Fight Hunger in Bucks County

Written by Kelly Jones, MS, RD, CSSD, LDN from eatreallivewell.com

According to the Coalition Against Hunger, 10% of Bucks County residents and 15% of Bucks County children are food insecure.

When an individual or family is food insecure, they have a reduced quality and variety in their diet. We often perceive people who are overweight as being food secure, due to excess body fat, however, in many cases, their limited income causes them to rely on food pantry items which are often heavily processed, calorie dense, and low in nutrients. This contributes to the nutrition paradox where we see people dying from both hunger and obesity-associated illnesses. Since hunger is the body’s physiological need for food and nutrients, many food insecure children and households are constantly hungry for nutrients their body requires, despite consuming food that fills their stomach. Note that the statistics above are for low food security only, and do not account for those who may deal with marginal food security – where resources are limited enough to cause constant anxiety about access to food in the near future.

USDA Descriptions for Food Security and Insecurity
Food Insecurity Low Food Security Reduced quality and variety of diet with a small reduction in food intake.
Very Low Food Security Multiple indications of disrupted eating and reduced food intake.
Food Security Marginal Food Security 1-2 indications of food access problems: typically anxiety over food insufficiency or shortage with little to no change in food intake.
High Food Security No indications of food access problems or limitations

 

Join us this National Nutrition Month as we Go Further With Food to reduce food insecurity in Bucks.

Rather than reach back in your pantry and grab the foods you don’t want, pick up an item (or a bunch!) on your next grocery trip that you’d purchase to nourish your own family!

Who benefits?

We’ll be donating our collections from the month of March to the Hunger Nutrition Coalition of Bucks County.

How can you donate?

Drop off your items at the front desk at any time during National Nutrition Month (March)

What you get in return.

When you donate, add your name to the list at the front desk to be entered to win a nutrition product prize pack or one of several free 30 minute nutrition consultations with our dietitian.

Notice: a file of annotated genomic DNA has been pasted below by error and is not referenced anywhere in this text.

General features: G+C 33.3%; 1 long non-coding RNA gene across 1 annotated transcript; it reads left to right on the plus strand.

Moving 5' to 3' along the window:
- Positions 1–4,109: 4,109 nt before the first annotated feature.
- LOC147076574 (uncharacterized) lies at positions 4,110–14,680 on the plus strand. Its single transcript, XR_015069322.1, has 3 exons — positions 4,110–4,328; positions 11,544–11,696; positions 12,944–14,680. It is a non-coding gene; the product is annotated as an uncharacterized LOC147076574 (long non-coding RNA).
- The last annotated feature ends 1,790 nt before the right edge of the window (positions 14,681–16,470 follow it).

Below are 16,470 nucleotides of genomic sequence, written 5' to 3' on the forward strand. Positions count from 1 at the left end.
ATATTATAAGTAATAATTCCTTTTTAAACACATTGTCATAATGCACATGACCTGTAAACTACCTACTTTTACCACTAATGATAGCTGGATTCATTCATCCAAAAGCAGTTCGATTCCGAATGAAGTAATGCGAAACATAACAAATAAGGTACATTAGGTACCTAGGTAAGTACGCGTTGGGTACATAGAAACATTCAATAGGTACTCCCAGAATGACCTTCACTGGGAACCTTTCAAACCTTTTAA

National Nutrition Month Food Drive Donation List

Produce

  • Canned no or low sodium vegetables and tomatoes
  • No sugar added tomato sauces
  • Canned salsa
  • Dried fruit (unsweetened and ulsulfured)
  • Fruit packed in water (no syrup or artificial sweeteners)
  • No sugar added applesauce
  • Fruit preserves (fruit as first ingredient, no corn syrups)

Starches

  • Dry grains: oats, buckwheat, farro, bulgur, barley, quinoa, brown rice etc.
  • Whole grain pasta
  • Bean based pasta
  • Whole grain, low sugar (less than 7g/serving) cereals
  • Whole grain pancake, waffle, or bread mixes (no additives)

Proteins

  • Low sodium canned beans
  • Canned tuna, salmon, chicken
  • Dry beans and lentils
  • Low sodium bean or lentil soups

Healthy Fats

  • Natural peanut butter, sunflower seed butter (no hydrogenated oils)
  • Nuts and seeds
  • Olive or avocado oils & cooking sprays

Other

  • Shelf stable milk or soymilk
  • Shelf stable hummus (like hummustir)
  • Dry corn kernels for popping
  • Real honey
  • Seasonings
    • Single spices
    • Mixtures (ex: taco) without MSG and chemical additives

At the NAC we know that your nutrition is equally as important as your fitness regimen. For more information on membership at the Newtown Athletic Club, complete the form below.

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